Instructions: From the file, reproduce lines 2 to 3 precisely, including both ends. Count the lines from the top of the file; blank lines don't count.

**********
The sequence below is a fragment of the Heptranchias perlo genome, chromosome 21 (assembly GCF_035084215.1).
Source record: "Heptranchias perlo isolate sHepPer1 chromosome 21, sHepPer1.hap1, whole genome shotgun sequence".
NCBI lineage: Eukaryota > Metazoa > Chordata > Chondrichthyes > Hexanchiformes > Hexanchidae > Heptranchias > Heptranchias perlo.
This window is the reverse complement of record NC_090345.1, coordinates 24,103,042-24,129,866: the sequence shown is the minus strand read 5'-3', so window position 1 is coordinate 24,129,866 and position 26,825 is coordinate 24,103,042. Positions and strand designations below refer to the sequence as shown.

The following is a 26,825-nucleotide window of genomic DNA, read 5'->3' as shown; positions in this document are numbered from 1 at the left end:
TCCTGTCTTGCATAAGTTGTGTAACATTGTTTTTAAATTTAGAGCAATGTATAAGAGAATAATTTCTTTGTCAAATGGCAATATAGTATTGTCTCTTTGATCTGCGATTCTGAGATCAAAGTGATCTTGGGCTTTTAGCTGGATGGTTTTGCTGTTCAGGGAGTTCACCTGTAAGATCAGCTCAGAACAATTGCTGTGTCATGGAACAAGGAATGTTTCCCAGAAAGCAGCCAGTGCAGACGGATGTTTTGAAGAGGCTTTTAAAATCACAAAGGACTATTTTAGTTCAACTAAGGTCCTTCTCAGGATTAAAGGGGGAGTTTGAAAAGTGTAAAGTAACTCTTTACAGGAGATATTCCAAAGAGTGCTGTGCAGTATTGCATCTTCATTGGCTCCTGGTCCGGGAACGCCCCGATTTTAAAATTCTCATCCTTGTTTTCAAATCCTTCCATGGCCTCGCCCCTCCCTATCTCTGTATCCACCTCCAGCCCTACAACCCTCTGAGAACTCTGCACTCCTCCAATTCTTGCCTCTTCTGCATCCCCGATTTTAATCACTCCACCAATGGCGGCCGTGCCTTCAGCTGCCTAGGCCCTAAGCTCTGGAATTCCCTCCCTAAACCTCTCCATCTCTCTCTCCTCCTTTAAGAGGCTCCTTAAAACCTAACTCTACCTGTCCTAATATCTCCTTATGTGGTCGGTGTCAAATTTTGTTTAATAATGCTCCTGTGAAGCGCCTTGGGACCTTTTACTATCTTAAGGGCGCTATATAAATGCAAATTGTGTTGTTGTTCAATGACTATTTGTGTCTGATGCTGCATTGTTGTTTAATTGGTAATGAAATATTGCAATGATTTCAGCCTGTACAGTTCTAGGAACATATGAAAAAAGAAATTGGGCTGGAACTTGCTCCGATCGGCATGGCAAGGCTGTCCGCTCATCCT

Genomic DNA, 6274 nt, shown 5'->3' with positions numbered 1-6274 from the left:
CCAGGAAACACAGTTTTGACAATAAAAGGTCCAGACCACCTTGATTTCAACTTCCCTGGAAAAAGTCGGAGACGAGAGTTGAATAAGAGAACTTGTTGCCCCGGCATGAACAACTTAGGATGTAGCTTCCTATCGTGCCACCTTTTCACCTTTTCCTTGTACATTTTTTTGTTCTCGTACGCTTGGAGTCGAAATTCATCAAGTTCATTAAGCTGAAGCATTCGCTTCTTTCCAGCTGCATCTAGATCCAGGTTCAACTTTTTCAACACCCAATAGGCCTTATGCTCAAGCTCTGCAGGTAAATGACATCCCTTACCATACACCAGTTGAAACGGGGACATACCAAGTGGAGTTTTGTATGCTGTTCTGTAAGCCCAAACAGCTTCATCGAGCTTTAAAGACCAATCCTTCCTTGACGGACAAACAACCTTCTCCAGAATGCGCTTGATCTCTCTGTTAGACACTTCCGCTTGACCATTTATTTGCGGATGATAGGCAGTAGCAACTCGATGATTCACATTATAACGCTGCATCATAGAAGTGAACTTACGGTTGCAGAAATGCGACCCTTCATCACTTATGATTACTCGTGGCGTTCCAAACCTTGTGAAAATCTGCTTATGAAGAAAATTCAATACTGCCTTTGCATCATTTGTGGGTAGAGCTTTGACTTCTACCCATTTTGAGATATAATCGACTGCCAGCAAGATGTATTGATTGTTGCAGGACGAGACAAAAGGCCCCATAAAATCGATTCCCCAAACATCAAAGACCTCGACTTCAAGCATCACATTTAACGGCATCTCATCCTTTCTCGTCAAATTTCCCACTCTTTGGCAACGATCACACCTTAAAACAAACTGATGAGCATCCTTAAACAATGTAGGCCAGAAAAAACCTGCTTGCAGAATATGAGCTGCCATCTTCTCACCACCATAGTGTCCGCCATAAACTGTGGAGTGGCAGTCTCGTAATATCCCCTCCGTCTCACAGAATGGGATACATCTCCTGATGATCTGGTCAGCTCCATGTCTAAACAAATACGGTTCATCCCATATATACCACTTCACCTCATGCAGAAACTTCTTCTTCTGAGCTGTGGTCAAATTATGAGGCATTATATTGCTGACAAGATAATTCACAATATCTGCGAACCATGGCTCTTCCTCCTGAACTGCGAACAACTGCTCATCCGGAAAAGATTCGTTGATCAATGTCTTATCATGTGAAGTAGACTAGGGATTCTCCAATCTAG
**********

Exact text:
Source record: "Heptranchias perlo isolate sHepPer1 chromosome 21, sHepPer1.hap1, whole genome shotgun sequence".
NCBI lineage: Eukaryota > Metazoa > Chordata > Chondrichthyes > Hexanchiformes > Hexanchidae > Heptranchias > Heptranchias perlo.